Background: The focus of emergency room (ER) treatment is on acute medical crises, but frequent users of ER services often present with various needs. The objectives of this study were to obtain information on persistent frequent ER service users and to determine reasons for their ER service use. We also sought to determine whether psychiatric diagnoses or ongoing use of psychiatric or substance use disorder treatment services were associated with persistent frequent ER visits. Methods: A cohort (n = 138) of persistent frequent ER service users with a total of 2585 ER visits during a two-year-period was identified. A content analysis was performed for 10% of these visits. Register data including International Classification of Primary Care 2 (ICPC-2) -codes and diagnoses were analyzed and multivariable models were created in order to determine whether psychiatric diagnoses and psychosocial reasons for ER service use were associated with the number of ER visits after adjusting for covariates. Results: Patients who were younger, had a psychiatric diagnosis and engaged in ongoing psychiatric and other health services, had more ER visits than those who were not. Having a psychiatric diagnosis was associated with the frequency of ER visits in the multivariable models after adjusting for age, gender and ongoing use of psychiatric or substance use disorder treatment services. Reasons for ER-service use according to ICPC-2 -codes were inadequately documented. Conclusions: Patients with psychiatric diagnoses are overrepresented in this cohort of persistent frequent ER service users. More efficient treatments paths are needed for patients to have their medical needs met through regular appointments.
  • Lindgren, Maija; Jonninen, Minna; Jokela, Markus; Therman, Sebastian (2019)
    Background: We investigated whether psychosis risk symptoms predicted psychiatric service use using seven-year register follow-up data. Methods: Our sample included 715 adolescents aged 15-18, referred to psychiatric care for the first time. Psychosis risk symptoms were assessed with the Prodromal Questionnaire (PQ) at the beginning of the treatment. We assessed the power of the overall PQ as well as its positive, negative, general, and disorganized psychosis risk symptom factors in predicting prolonged service use. Baseline psychiatric diagnoses (grouped into 7 categories) were controlled for. Based on both inpatient and outpatient psychiatric treatment after baseline, adolescents were divided into three groups of brief, intermittent, and persistent service use. Results: Stronger symptoms on any PQ factor as well as the presence of a mood disorder predicted prolonged service use. All of the PQ factors remained significant predictors when adjusted for baseline mood disorder and multimorbidity. Conclusions: In a prospective follow-up of a large sample using comprehensive mental health records, our findings indicate that assessing psychosis risk symptoms in clinical adolescent settings at the beginning of treatment could predict long-term need for care beyond diagnostic information. Our findings replicate the previous findings that positive psychosis risk symptoms are unspecific markers of severity of psychopathology. Also psychosis risk symptoms of the negative, disorganization, and general clusters are approximately as strongly associated with prolonged psychiatric service use in the upcoming years.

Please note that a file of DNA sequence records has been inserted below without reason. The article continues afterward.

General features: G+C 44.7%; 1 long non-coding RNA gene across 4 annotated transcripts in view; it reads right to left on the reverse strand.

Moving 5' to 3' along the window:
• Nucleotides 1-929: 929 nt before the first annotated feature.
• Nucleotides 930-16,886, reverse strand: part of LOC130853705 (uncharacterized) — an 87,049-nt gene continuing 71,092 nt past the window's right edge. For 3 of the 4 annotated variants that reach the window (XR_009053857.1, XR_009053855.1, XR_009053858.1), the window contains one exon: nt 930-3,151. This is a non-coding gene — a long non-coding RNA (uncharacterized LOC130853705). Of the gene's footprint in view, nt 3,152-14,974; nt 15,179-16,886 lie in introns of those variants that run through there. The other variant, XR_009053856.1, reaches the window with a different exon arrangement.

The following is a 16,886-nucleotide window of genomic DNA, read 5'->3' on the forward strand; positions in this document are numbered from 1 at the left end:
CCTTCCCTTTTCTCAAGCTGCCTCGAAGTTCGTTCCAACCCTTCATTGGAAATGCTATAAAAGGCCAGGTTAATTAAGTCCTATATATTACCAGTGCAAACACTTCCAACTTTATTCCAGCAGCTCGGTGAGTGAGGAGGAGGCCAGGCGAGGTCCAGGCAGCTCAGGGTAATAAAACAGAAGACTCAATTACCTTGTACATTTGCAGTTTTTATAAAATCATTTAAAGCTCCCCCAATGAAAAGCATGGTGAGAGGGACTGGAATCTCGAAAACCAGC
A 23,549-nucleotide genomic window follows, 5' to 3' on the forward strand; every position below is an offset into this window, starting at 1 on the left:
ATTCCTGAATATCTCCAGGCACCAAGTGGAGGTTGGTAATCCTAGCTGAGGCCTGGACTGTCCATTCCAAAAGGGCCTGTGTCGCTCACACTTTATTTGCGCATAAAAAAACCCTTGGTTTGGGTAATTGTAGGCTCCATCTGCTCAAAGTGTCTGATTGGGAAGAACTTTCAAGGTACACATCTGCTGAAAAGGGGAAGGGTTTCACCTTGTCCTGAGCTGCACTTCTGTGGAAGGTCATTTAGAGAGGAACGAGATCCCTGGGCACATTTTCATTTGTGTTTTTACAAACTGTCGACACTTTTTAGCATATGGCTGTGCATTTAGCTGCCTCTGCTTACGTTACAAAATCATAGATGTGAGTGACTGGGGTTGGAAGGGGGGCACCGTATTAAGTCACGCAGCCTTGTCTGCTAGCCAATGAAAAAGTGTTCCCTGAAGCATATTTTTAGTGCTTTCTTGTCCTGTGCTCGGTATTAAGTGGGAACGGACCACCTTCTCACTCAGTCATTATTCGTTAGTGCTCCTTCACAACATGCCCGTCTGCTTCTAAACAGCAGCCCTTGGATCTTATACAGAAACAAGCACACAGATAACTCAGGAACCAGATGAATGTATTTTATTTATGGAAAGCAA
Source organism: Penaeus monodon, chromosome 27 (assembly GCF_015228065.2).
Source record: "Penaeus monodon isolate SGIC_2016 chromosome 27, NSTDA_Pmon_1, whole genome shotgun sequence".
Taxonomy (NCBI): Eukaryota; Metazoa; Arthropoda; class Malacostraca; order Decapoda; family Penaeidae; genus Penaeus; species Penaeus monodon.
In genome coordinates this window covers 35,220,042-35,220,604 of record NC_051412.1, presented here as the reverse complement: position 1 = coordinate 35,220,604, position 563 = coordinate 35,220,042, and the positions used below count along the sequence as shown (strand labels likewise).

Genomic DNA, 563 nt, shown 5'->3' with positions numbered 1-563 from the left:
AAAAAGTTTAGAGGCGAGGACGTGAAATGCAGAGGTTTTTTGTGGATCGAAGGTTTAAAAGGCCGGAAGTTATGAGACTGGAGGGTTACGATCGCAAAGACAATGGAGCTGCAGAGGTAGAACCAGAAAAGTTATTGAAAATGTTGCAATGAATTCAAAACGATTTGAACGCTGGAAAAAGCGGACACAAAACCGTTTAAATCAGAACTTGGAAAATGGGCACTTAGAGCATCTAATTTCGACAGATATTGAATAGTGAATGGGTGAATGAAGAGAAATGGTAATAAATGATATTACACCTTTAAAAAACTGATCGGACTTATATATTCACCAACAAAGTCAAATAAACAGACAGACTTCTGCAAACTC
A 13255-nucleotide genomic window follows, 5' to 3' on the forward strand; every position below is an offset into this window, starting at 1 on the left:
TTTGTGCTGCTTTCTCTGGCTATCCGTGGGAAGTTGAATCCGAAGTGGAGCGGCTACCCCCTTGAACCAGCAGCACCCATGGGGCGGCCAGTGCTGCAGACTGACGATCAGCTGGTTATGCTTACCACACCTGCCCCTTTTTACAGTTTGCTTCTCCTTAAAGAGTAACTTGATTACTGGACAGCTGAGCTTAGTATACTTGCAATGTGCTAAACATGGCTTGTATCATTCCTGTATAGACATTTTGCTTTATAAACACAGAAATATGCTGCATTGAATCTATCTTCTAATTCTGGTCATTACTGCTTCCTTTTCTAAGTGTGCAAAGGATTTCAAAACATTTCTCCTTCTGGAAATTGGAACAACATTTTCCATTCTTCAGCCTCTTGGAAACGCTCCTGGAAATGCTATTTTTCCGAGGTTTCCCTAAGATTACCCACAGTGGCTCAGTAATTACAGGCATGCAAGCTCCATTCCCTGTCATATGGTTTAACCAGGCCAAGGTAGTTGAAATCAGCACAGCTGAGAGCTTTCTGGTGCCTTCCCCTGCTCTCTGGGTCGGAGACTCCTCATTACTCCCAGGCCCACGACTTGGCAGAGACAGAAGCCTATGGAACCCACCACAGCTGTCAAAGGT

• Koponen, Ismo; Nousiainen, Maija (2018)
    Discourse patterns in a small group are assumed to form largely through the group's internal social dynamics when group members compete for floor in discourse. Here we approach such discourse pattern formation through the agent-based model (ABM). In the ABM introduced here the agents' interactions and participation in discussions are dependent on the agents' inherent potential activity to participate in discussion and on realised, externalised activity, discursivity. The discourse patterns are assumed to be outcomes of peer-to-peer comparison events, where agents competitively compare their activities and discursivities, and where activities also affect agents' cooperation in increasing the discursivity, i.e. floor for discourse. These two effects and their influence on discourse pattern formation are parameterised as comptetivity and cooperativity. The discourse patterns are here based on the agents' discursivity. The patterns in groups of four agents up to seven agents are characterised through triadic census (i.e. though counting triadic sub-patterns). The cases of low competitivity is shown to give rise to fully connected egalitarian, triadic patterns, which with increasing competitivity are transformed to strong dyadic patterns. An increase in cooperativity enhances the emergence of egalitarian triads and helps to maintain the formation of fully and partially connected triadic pattern also in cases of high competitivity. In larger groups of six and seven agents, isolation becomes common, in contrast to groups of four agents where isolation is relatively rare. These results are in concordance with known empirical findings of discourse and participation patterns in small groups.